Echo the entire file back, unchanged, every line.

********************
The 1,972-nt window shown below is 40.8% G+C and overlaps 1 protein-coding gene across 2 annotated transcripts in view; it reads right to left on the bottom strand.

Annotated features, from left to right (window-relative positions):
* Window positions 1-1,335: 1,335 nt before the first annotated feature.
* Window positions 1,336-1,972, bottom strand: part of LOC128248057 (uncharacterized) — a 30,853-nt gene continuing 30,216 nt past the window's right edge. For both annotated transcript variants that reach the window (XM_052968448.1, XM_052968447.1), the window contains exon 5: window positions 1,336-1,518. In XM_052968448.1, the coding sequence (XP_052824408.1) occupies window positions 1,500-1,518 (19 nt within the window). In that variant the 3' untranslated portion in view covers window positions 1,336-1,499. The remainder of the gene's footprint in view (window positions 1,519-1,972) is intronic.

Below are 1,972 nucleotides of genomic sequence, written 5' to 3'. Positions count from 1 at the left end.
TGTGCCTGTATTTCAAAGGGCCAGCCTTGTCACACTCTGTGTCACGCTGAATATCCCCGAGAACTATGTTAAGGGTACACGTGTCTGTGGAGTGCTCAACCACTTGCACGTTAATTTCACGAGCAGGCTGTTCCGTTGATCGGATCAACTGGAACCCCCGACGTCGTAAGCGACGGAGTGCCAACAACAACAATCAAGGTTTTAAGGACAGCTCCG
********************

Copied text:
The 1,972-nt window shown below is 40.8% G+C and overlaps 1 protein-coding gene across 2 annotated transcripts in view; it reads right to left on the bottom strand.

Annotated features, from left to right (window-relative positions):
* Window positions 1-1,335: 1,335 nt before the first annotated feature.
* Window positions 1,336-1,972, bottom strand: part of LOC128248057 (uncharacterized) — a 30,853-nt gene continuing 30,216 nt past the window's right edge. For both annotated transcript variants that reach the window (XM_052968448.1, XM_052968447.1), the window contains exon 5: window positions 1,336-1,518. In XM_052968448.1, the coding sequence (XP_052824408.1) occupies window positions 1,500-1,518 (19 nt within the window). In that variant the 3' untranslated portion in view covers window positions 1,336-1,499. The remainder of the gene's footprint in view (window positions 1,519-1,972) is intronic.

Below are 1,972 nucleotides of genomic sequence, written 5' to 3'. Positions count from 1 at the left end.
TGTGCCTGTATTTCAAAGGGCCAGCCTTGTCACACTCTGTGTCACGCTGAATATCCCCGAGAACTATGTTAAGGGTACACGTGTCTGTGGAGTGCTCAACCACTTGCACGTTAATTTCACGAGCAGGCTGTTCCGTTGATCGGATCAACTGGAACCCCCGACGTCGTAAGCGACGGAGTGCCAACAACAACAATCAAGGTTTTAAGGACAGCTCCG